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III The Heart Of Man Anna Katharine Green

XXXIX The Avenger

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"Dear Mr. Challoner:

    "With every apology for the intrusion, may I request
    a few minutes of private conversation with you this evening
    at seven o'clock? Let it be in your own room.

    "Yours truly,

Mr. Challoner had been called upon to face many difficult and heartrending duties since the blow which had desolated his home fell upon him.

But from none of them had he shrunk as he did from the interview thus demanded. He had supposed himself rid of this man. He had dismissed him from his life when he had dismissed Sweetwater. His face, accordingly, wore anything but a propitiatory look, when promptly at the hour of seven, Orlando Brotherson entered his apartments.

His pleasure or his displeasure was, however, a matter of small consequence to his self-invited visitor. He had come there with a set purpose, and nothing in heaven or earth could deter him from it now. Declining the offer of a seat, with the slightest of acknowledgments in the way of a bow, he took a careful survey of the room before saying:

"Are we alone, Mr. Challoner, or is that man Sweetwater lurking somewhere within hearing?"

"Mr. Sweetwater is gone, as I had the honour of telling you yesterday," was the somewhat stiff reply. "There are no witnesses to this conference, if that is what you wish to know.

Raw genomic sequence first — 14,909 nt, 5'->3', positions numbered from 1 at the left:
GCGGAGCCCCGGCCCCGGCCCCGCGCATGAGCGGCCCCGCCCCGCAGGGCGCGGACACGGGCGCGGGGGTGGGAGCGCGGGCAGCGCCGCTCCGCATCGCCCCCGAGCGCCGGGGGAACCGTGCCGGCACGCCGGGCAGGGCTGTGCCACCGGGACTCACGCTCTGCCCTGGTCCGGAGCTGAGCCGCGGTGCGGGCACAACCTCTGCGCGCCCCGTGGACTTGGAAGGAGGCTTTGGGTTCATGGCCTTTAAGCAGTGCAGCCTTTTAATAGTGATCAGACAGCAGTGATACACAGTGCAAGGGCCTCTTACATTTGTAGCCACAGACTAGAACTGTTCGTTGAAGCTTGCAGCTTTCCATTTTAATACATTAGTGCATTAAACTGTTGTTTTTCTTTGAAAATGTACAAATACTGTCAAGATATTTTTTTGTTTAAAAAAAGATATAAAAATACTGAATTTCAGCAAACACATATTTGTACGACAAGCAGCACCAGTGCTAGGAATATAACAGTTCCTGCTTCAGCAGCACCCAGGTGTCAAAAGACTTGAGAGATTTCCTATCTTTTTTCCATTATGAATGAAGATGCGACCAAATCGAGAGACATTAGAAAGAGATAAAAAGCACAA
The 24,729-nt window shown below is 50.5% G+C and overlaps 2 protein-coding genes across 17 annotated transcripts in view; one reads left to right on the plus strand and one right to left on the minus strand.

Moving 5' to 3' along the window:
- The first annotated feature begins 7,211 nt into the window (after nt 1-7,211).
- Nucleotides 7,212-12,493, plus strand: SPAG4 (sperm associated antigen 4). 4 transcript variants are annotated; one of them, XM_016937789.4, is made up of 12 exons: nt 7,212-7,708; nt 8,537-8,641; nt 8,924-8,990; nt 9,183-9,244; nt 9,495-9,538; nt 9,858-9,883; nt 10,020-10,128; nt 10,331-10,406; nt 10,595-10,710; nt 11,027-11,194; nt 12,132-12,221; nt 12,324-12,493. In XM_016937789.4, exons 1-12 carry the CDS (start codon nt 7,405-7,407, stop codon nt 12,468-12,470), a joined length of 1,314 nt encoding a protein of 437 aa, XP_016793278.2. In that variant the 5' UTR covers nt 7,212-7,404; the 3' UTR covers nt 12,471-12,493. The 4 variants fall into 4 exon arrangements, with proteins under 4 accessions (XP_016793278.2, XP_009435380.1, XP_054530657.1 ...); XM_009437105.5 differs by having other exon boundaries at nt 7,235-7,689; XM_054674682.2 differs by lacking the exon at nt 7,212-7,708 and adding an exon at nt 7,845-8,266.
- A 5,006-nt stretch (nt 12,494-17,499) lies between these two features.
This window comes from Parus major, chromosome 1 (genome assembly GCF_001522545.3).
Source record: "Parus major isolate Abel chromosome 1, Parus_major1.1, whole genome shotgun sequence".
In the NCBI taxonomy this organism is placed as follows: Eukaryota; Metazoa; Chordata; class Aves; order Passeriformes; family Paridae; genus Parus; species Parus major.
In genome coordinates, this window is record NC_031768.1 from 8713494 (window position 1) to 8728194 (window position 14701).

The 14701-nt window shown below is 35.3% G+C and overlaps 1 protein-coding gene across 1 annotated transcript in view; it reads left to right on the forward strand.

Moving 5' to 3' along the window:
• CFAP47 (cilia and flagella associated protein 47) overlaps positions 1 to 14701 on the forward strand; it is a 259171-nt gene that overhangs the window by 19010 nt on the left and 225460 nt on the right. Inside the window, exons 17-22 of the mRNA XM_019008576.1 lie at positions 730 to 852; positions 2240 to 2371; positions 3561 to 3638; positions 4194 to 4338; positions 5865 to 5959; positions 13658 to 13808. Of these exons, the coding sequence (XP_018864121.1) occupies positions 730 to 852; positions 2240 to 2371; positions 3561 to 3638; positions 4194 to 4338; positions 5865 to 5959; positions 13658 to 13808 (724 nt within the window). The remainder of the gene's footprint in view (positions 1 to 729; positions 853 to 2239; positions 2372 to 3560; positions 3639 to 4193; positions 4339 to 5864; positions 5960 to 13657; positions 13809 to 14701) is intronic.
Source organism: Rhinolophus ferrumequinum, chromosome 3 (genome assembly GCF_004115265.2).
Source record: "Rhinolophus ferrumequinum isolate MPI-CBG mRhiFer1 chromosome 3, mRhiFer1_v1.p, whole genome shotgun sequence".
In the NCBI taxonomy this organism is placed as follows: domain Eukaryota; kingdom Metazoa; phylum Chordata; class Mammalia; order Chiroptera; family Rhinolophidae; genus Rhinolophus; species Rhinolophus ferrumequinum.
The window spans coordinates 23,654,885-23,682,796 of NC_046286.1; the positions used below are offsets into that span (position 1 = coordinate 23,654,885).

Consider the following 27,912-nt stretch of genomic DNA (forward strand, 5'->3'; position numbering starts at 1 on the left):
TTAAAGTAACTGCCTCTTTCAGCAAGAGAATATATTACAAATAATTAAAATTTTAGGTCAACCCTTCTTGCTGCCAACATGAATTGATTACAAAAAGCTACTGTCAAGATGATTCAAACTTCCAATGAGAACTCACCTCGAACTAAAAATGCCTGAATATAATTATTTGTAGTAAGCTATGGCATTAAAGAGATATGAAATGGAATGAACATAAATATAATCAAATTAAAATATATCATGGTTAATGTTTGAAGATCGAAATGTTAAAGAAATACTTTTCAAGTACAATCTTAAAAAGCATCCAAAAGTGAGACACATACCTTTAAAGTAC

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"Thank you, but you will pardon my insistence if I request the privilege of closing that door." He pointed to the one communicating with the bedroom. "The information I have to give you is not such as I am willing to have shared, at least for the present."

"You may close the door," said Mr. Challoner coldly. "But is it necessary for you to give me the information you mention, to-night? If it is of such a nature that you cannot accord me the privilege of sharing it, as yet, with others, why not spare me till you can? I have gone through much, Mr. Brotherson."

"You have," came in steady assent as the man thus addressed stepped to the door he had indicated and quietly closed it. " But," he continued, as he crossed back to his former position, "would it be easier for you to go through the night now in anticipation of what I have to reveal than to hear it at once from my lips while I am in the mood to speak?"

The answer was slow in coming. The courage which had upheld this rapidly aging man through so many trying interviews, seemed inadequate for the test put so cruelly upon it. He faltered and sank heavily into a chair, while the stern man watching him, gave no signs of responsive sympathy or even interest, only a patient and icy-tempered resolve.

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